Facts and Figures
Run time: 100 mins
In Theaters: Friday 20th August 1976
Distributed by: Paramount Home Video
Production compaines: Dino De Laurentiis Company, Paramount Pictures
Contactmusic.com: 4 / 5
Rotten Tomatoes: 93%
Fresh: 13 Rotten: 1
IMDB: 7.7 / 10
The Shootist Movie Review
In The Shootist, Wayne plays an old and dying gunfighter named J.B. Books -- nay, a "shootist" -- who returns to his old stomping grounds in order to die in peace. His old doc (James Stewart) confirms that he has cancer, so Books heads for the boarding house of the widow Rogers (Lauren Bacall), raising her son Gillom (Ron Howard) all by her lonesome.
Of course, when word gets out about Books' condition, his old enemies start to surface, creating trouble, bloodshed, and a lot of nuisances for the residents of Carson City.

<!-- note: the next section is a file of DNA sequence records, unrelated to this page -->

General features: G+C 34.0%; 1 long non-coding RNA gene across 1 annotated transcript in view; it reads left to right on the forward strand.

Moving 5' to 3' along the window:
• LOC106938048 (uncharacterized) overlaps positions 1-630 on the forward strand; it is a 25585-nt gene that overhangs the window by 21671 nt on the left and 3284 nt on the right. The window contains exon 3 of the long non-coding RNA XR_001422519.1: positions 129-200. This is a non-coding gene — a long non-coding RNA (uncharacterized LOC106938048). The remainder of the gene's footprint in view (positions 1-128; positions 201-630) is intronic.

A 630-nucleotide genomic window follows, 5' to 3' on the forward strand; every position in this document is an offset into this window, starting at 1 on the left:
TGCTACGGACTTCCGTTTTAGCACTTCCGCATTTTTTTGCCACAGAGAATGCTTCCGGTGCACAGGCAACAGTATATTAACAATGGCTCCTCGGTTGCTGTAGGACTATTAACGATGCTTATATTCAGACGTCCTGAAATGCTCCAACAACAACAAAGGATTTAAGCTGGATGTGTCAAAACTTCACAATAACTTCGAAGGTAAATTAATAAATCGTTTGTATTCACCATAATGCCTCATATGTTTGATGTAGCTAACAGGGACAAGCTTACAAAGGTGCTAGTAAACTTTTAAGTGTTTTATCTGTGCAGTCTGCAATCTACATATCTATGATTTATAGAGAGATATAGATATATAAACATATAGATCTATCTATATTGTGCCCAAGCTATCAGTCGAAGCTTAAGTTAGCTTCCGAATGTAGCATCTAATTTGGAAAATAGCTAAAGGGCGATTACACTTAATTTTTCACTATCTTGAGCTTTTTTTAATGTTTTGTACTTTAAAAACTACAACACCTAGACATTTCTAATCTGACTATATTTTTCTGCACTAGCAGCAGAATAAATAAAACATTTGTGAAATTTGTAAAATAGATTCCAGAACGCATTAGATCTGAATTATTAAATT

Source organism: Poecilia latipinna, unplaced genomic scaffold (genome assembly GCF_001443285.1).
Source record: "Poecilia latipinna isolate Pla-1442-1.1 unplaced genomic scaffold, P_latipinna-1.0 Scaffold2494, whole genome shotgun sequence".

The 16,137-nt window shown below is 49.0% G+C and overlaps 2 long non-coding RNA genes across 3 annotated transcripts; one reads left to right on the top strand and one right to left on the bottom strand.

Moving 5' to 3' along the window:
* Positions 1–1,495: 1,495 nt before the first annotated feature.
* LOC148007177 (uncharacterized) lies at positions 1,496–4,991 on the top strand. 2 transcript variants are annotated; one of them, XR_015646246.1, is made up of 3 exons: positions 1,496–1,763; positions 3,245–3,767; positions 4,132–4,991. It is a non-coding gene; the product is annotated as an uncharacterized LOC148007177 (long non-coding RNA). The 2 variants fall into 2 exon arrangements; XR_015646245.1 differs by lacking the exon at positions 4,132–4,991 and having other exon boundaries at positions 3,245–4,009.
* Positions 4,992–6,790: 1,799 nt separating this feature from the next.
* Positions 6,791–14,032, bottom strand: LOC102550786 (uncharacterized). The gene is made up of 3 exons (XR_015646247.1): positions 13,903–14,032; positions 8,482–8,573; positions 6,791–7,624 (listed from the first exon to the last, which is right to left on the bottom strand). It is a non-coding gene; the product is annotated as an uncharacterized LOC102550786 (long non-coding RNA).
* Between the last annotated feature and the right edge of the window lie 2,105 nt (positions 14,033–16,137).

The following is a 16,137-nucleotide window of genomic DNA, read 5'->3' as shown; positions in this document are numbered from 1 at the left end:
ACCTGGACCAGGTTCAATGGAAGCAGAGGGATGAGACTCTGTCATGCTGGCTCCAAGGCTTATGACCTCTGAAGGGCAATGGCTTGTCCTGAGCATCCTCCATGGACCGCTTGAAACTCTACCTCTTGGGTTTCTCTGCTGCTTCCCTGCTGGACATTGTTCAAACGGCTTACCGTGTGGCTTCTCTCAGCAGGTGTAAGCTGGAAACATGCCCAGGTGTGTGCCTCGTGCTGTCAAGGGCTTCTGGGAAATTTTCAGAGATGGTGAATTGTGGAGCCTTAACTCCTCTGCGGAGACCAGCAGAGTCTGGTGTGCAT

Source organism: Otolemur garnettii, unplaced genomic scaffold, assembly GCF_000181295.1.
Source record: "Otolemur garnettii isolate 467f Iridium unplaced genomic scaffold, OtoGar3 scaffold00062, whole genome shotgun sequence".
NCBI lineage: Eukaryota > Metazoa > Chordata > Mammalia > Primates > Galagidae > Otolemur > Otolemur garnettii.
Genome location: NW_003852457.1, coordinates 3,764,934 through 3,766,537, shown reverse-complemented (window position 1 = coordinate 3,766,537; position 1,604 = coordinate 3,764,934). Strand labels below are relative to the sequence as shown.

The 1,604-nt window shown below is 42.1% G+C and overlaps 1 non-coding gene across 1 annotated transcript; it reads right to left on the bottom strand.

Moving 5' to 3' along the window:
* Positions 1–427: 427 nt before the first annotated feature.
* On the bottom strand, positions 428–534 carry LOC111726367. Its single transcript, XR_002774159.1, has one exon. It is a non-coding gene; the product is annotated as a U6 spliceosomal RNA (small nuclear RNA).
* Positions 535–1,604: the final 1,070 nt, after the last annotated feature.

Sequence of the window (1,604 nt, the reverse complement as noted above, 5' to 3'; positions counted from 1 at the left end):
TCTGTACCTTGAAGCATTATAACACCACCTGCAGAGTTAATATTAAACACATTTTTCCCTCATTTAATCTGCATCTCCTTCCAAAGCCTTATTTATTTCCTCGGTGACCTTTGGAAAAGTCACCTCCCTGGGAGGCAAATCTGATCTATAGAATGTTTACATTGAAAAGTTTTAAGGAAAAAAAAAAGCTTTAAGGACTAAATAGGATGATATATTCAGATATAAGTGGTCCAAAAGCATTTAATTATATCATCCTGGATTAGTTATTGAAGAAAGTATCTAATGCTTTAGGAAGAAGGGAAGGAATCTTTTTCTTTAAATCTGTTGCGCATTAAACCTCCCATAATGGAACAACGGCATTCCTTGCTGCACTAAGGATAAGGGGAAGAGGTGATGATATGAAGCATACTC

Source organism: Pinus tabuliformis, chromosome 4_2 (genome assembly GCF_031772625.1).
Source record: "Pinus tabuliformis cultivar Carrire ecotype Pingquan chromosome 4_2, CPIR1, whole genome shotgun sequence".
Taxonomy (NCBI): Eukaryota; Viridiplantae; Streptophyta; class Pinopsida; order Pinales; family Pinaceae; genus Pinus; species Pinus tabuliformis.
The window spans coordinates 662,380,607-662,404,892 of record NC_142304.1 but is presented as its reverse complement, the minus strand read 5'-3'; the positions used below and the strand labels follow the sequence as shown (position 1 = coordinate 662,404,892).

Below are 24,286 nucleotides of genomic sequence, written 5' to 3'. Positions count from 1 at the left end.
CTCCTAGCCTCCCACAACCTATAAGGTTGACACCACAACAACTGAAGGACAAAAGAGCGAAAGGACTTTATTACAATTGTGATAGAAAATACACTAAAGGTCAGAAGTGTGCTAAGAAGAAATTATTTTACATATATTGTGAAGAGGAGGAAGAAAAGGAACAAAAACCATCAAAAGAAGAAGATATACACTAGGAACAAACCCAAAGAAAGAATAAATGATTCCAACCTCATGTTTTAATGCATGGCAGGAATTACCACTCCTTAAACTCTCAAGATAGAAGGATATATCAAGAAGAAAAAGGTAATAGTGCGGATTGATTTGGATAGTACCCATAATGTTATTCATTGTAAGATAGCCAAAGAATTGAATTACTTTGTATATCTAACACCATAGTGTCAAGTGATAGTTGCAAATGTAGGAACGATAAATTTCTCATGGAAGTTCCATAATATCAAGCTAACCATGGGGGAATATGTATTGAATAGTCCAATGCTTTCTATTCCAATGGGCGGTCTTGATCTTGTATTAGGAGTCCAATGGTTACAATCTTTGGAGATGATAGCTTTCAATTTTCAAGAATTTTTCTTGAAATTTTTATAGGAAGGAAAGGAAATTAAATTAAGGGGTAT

That said, The Shootist is not an action-packed film. While the gun battles are there, diligently dropped in every half-hour, the film is really about a man coming to terms with his own impending death. He haggles over his own tombstone, sells his trusty old horse, all while the cancer gets progressively worse. He teaches young Gillom a thing or two, revives passion in the widow, and gets his revenge, all in a quick 98 minutes.
The really interesting bits of The Shootist, though, are behind the scenes. Wayne himself was of course dying of cancer during the production -- he'd already had one lung removed. But in fact, as a short and very interesting documentary on the disc details, Wayne wasn't the first choice for the role -- it was George C. Scott (try to imagine that!). As well, the novelist's son explains how the film differed from the book, namely in a Hollywood ending that is strikingly different than the original (and in fact, the way he describes it, far more compelling).
For any fan of the western genre, The Shootist is a true must-own.
Now stick out your tongue, Duke.